Going Steady

Which is worse, death or outliving your income during retirement? At least one survey[i] says most Baby Boomers prefer death!

The typical solution for understanding the life longevity vs. income longevity problem appeals to statistical analysis; probabilities and uncertainty imbue both issues. However, the typical solution fails because statistics cannot speak to an individual case, only to large numbers. Our interest lies in individuals, so we appeal to solutions we believe can enhance the prospect for life-long, steady retirement income.             

A regular listener to Financial Fortitude’s radio program who seeks steady retirement income asked, “What is the better way to generate retirement income, bonds or annuities?” We’re sure others have the same question, so we thought it useful to distinguish these popular income sources:

  • Corporations and governments issue bonds. Only insurance companies issue annuities.
  • Third parties rate the creditworthiness of bond and annuity issuers. Ratings are useful to distinguish issuers more or less capable of keeping their promises.
  • Bonds typically pay interest via coupon payments and they guarantee principal repayment upon maturity. Then, investors can reinvest the principal. Annuity payments typically include both interest and principal. After the payment interval has elapsed, the account is depleted.
  • Bonds can be sold for a profit or loss before maturity. Annuities can be surrendered to the issuer, though sometimes significant charges apply.

Although bonds and annuities can offer suitable income sources for some retirees, annuities are particularly troublesome. In our opinion, other investments can often achieve many of the same benefits claimed by annuity issuers. Insurance companies act as middlemen, in our view. If investors construct their portfolios with some of the investments insurance companies use, they might not need middlemen to help create steady income. We examined a recent balance sheet submitted[ii] by one of the largest publically owned insurance companies and annuity issuers in the U.S. Here are the investment categories:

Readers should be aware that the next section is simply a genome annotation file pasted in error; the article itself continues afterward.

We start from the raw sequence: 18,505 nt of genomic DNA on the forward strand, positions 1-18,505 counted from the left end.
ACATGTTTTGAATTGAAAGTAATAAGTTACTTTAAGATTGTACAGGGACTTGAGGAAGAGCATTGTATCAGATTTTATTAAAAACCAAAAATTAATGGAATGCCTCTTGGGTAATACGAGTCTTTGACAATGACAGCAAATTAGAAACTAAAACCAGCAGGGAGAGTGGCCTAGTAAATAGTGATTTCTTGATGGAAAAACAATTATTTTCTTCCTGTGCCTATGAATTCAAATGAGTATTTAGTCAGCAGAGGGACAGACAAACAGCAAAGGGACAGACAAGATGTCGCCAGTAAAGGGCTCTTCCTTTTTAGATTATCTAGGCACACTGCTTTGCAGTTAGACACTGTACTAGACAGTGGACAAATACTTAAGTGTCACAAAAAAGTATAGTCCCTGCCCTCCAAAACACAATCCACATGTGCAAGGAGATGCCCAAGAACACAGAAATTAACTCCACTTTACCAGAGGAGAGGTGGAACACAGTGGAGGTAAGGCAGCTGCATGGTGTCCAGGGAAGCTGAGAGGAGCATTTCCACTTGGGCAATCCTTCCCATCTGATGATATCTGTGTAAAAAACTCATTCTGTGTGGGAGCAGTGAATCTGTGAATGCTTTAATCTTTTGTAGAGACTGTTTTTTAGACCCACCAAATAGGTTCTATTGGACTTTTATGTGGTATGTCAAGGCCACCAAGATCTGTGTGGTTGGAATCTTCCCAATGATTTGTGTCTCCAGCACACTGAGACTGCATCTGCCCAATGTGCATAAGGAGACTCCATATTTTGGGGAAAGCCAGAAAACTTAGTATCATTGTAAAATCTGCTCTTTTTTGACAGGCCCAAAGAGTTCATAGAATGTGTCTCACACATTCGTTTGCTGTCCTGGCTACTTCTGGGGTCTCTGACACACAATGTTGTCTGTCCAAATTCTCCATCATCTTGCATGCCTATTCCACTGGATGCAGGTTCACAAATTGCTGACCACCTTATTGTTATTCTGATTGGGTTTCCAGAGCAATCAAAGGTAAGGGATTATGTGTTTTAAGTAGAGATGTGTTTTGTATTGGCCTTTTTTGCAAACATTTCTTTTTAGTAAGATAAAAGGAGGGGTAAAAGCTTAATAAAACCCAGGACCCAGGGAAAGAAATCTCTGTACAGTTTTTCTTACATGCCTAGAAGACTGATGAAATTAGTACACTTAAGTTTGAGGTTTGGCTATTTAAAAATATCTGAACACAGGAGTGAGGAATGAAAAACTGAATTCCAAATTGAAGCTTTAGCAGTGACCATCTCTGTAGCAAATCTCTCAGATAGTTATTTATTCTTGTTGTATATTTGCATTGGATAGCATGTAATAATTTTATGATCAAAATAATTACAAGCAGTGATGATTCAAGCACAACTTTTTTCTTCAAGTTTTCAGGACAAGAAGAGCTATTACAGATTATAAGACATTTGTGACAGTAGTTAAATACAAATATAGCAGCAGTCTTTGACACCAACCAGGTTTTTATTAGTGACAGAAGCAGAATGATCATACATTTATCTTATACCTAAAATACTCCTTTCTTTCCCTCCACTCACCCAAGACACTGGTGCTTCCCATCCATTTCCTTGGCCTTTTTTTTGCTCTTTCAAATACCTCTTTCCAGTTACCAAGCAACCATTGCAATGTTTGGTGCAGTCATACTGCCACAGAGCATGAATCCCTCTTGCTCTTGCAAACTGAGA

• Bonds
  • Limited partnerships
  • Mortgage loans
  • Real estate
  • Real estate joint ventures
  • Stocks
  • Unit-linked investments

The list reveals at least two facts. First, this insurance company broadly allocates its income sources. Second, it uses both financial assets and non-correlated assets to generate income and preserve value.

Not all of the insurance company’s categories are suitable for all investors, however, the list brings to mind useful income sources many investors can use besides bonds and annuities:

  • Dividends from common and preferred stocks can supplement income.
  • Direct participation in real estate and energy projects can deliver income for accredited investors.
  • Investors can earn royalty income from mineral rights and from intellectual and other property.

Besides producing income, many of these investments are not correlated with changes in bond or annuity values. They can help stabilize portfolio value, create steady income, and help investors avoid outliving their income.

[i]Allianz conducted a survey titled, “Reclaiming the Future: Challenging Retirement Income Perceptions.” The survey asked about Baby Boomers’ retirement expectations and fears. Sixty-one percent fear outliving their money more than they fear death. A summary of findings and implications was retrieved at https://www.allianzlife.com/about/news-and-events/news-releases/Press-Release-June-17-2010. The “Wells Fargo Middle Class Retirement Survey” reports 22% of workers prefer an early death to running out of money. Several articles reference this study. One of them was retrieved at http://money.com/money/3528851/retirement-middle-class-not-saving/.

[ii]All publically owned corporations operating in the United States submit financial reports and other useful reports to the Securities and Exchange Commission. Investors can find reports at https://www.sec.gov/edgar/searchedgar/companysearch.html.

The opinions, news, research, analyses, prices, or other information contained in this article are provided as general market commentary and do not constitute investment advice. Financial Fortitude and its affiliates are not liable for any loss or damage which may arise directly or indirectly from use of or reliance on such information. Financial Fortitude has taken reasonable measures to ensure the accuracy of the information.

The opinions expressed and material provided are for general information and entertainment and should not be considered a solicitation for the purchase or sale of any security. You should not rely on any of the information provided by Financial Fortitude as a substitute for the exercise of your own skill, judgment, and due diligence when determining the appropriateness of any investment.

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